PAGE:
UMass Amherst is among the lead institutions behind a new regional consortium aimed at identifying best practices for improving diversity in the recruitment, retention and success of students and campus employees.
The Leading for Change Higher Education Diversity Consortium grew out of a two-day conference on diversity practices in higher education hosted last August by Bridgewater State University that was attended by more than 200 representatives from 48 public and private institutions from across Massachusetts.
According to organizers of the conference, many of the participating schools reported undertaking a variety of diversity initiatives. To build on that success, diversity experts from Bridgewater State, Bristol Community College, Emerson College, Harvard University, Massachusetts Institute of Technology and UMass Amherst created the new consortium to support colleges across New England in their efforts to advance campus diversity.
The voluntary consortium is “committed to identifying student and employee diversity best practices through uniform and transparent use of data, institutional benchmarks, and reflective practice, according to a planning document.” The benchmarks will be announced June 11 at a follow-up Leading for Change Conference at Bridgewater State, according to Debora D. Ferreira, executive director of the Office of Equal Opportunity and Diversity and one of the organizers.
Working with outside evaluators from Brandeis University, participating institutions will agree to submit detailed annual reports to the diversity consortium planning committee highlighting the metrics achieved as well as the practices employed to attain the results.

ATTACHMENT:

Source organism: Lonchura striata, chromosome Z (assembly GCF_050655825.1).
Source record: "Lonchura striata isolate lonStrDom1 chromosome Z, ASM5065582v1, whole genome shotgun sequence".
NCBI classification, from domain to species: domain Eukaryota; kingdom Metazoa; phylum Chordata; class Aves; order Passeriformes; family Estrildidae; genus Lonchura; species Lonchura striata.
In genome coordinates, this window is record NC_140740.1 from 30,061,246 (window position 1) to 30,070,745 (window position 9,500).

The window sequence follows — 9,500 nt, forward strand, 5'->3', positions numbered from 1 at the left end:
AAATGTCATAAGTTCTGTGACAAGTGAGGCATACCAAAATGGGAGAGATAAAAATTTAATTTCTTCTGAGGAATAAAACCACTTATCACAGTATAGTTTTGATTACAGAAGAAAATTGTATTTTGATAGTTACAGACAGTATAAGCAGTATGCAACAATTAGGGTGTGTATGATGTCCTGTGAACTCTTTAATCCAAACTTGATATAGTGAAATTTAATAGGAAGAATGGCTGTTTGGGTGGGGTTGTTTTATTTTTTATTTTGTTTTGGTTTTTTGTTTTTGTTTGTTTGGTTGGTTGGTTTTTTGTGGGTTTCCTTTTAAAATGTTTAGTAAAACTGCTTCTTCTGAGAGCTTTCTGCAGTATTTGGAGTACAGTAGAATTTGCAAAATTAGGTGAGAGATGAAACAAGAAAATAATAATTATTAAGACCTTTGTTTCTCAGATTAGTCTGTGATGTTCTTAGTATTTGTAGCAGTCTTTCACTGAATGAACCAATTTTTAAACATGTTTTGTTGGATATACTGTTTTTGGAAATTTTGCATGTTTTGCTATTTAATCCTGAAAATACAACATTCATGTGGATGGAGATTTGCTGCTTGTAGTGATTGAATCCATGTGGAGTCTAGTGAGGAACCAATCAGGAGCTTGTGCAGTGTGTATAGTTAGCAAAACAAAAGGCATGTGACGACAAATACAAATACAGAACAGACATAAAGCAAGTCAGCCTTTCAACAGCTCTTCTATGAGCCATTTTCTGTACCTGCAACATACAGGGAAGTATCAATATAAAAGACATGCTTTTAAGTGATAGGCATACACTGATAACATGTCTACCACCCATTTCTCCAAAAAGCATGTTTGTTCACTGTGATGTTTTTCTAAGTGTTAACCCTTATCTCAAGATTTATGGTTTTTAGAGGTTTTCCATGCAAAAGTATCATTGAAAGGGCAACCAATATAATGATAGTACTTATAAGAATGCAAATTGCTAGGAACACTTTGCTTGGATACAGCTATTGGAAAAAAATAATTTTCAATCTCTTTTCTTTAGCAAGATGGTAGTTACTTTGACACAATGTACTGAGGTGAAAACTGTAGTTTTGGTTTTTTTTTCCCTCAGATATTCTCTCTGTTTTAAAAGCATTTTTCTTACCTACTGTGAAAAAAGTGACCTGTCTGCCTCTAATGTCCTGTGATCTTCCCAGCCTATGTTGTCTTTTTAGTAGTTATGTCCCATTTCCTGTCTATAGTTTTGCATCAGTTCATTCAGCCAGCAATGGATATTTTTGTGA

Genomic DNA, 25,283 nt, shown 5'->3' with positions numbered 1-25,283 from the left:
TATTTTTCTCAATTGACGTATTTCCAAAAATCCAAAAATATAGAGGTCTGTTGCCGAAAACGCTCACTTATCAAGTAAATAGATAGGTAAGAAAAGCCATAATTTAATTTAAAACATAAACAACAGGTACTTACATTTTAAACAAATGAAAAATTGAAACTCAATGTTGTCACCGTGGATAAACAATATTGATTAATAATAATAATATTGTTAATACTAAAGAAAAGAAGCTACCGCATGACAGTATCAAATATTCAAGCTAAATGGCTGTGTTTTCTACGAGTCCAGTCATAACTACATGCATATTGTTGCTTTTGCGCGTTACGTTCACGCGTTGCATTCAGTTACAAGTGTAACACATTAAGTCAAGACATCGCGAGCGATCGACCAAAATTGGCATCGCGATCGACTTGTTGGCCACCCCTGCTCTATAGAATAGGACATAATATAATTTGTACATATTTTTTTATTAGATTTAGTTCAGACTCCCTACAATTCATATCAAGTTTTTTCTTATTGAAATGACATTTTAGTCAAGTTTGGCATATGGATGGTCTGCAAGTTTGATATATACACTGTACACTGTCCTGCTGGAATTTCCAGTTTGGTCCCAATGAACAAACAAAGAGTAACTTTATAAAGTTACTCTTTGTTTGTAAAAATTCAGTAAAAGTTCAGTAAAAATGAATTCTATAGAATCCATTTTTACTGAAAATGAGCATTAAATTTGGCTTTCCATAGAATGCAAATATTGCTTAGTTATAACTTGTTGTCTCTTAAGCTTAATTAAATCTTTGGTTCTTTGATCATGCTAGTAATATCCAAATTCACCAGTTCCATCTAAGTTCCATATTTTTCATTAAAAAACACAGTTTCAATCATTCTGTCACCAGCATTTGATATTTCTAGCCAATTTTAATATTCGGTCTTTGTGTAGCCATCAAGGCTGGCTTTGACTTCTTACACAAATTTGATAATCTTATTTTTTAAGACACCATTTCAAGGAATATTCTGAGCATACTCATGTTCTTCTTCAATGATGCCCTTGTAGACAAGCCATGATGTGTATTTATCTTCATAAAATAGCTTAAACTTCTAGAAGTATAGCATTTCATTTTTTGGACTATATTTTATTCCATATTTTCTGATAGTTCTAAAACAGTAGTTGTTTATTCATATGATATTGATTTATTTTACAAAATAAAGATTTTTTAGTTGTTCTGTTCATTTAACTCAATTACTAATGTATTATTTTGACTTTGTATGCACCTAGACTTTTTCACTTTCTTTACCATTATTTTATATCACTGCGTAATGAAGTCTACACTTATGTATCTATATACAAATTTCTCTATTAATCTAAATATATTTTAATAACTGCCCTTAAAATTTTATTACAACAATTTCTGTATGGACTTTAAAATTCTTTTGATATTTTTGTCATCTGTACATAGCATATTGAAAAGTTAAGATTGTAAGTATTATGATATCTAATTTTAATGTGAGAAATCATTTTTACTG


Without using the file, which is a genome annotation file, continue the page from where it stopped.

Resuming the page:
The emphasis on both data-driven and reflective practice is expected to create a wealth of information focused on institutional practices, policies, and pedagogies that support the success of students and employees from all identities and backgrounds, according to consortium organizers. The reports will be summarized and posted on the consortium’s website for public viewing.
Long-term, the consortium is expected to broaden the pool of information on successful diversity programs, initiatives and strategies from a range of different public and private campuses. The annual reports from participating institutions will help the consortium identify those institutions that excel at meeting each benchmark. Campuses that have success in reaching diversity benchmarks will serve as a resource for other members of the consortium by providing free training. The consortium may also serve as a model for other states and regions around the country.
About 45 New England colleges and universities are slated to attend the June 11 conference. Enku Gelaye, vice chancellor for student affairs and campus life, will be the official campus representative, but staff from Residential Academic Programs, Disability Services, Stonewall Center, Commonwealth Honors Colleges, Center for Multicultural Advancement and Student Success and University Health Services are scheduled to attend as are two students.